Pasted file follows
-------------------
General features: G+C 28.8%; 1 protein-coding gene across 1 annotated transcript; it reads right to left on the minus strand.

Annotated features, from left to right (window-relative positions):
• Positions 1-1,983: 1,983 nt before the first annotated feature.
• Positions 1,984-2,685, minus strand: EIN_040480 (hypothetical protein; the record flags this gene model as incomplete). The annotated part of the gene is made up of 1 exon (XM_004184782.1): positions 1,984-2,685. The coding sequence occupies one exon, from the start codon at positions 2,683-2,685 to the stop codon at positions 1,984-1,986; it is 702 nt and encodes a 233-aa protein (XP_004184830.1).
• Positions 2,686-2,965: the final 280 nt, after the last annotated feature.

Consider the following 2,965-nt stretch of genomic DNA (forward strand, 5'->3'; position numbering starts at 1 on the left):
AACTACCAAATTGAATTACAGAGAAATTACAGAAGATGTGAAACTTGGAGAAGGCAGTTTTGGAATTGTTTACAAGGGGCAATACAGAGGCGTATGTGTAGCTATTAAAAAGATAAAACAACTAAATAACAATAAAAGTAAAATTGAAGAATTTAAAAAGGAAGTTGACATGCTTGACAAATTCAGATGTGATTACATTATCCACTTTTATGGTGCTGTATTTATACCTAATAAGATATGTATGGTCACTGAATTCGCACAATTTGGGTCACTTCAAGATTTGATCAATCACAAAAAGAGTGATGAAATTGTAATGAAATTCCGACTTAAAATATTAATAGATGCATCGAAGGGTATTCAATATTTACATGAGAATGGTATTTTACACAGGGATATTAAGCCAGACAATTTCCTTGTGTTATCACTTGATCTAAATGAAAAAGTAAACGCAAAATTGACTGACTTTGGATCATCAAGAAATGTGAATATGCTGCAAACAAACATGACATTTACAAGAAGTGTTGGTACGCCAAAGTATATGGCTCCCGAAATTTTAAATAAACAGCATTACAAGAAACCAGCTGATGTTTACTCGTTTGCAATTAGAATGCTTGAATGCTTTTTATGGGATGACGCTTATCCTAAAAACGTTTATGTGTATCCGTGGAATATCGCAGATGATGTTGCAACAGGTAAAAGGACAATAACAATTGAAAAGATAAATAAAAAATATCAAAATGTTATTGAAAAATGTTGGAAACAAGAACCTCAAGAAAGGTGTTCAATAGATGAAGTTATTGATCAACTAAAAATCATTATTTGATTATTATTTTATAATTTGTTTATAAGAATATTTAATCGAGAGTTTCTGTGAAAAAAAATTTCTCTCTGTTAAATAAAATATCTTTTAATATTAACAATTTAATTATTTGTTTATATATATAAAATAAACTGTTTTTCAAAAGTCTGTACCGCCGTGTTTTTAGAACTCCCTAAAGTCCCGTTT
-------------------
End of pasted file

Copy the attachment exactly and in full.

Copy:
General features: G+C 28.8%; 1 protein-coding gene across 1 annotated transcript; it reads right to left on the minus strand.

Annotated features, from left to right (window-relative positions):
• Positions 1-1,983: 1,983 nt before the first annotated feature.
• Positions 1,984-2,685, minus strand: EIN_040480 (hypothetical protein; the record flags this gene model as incomplete). The annotated part of the gene is made up of 1 exon (XM_004184782.1): positions 1,984-2,685. The coding sequence occupies one exon, from the start codon at positions 2,683-2,685 to the stop codon at positions 1,984-1,986; it is 702 nt and encodes a 233-aa protein (XP_004184830.1).
• Positions 2,686-2,965: the final 280 nt, after the last annotated feature.

Consider the following 2,965-nt stretch of genomic DNA (forward strand, 5'->3'; position numbering starts at 1 on the left):
AACTACCAAATTGAATTACAGAGAAATTACAGAAGATGTGAAACTTGGAGAAGGCAGTTTTGGAATTGTTTACAAGGGGCAATACAGAGGCGTATGTGTAGCTATTAAAAAGATAAAACAACTAAATAACAATAAAAGTAAAATTGAAGAATTTAAAAAGGAAGTTGACATGCTTGACAAATTCAGATGTGATTACATTATCCACTTTTATGGTGCTGTATTTATACCTAATAAGATATGTATGGTCACTGAATTCGCACAATTTGGGTCACTTCAAGATTTGATCAATCACAAAAAGAGTGATGAAATTGTAATGAAATTCCGACTTAAAATATTAATAGATGCATCGAAGGGTATTCAATATTTACATGAGAATGGTATTTTACACAGGGATATTAAGCCAGACAATTTCCTTGTGTTATCACTTGATCTAAATGAAAAAGTAAACGCAAAATTGACTGACTTTGGATCATCAAGAAATGTGAATATGCTGCAAACAAACATGACATTTACAAGAAGTGTTGGTACGCCAAAGTATATGGCTCCCGAAATTTTAAATAAACAGCATTACAAGAAACCAGCTGATGTTTACTCGTTTGCAATTAGAATGCTTGAATGCTTTTTATGGGATGACGCTTATCCTAAAAACGTTTATGTGTATCCGTGGAATATCGCAGATGATGTTGCAACAGGTAAAAGGACAATAACAATTGAAAAGATAAATAAAAAATATCAAAATGTTATTGAAAAATGTTGGAAACAAGAACCTCAAGAAAGGTGTTCAATAGATGAAGTTATTGATCAACTAAAAATCATTATTTGATTATTATTTTATAATTTGTTTATAAGAATATTTAATCGAGAGTTTCTGTGAAAAAAAATTTCTCTCTGTTAAATAAAATATCTTTTAATATTAACAATTTAATTATTTGTTTATATATATAAAATAAACTGTTTTTCAAAAGTCTGTACCGCCGTGTTTTTAGAACTCCCTAAAGTCCCGTTT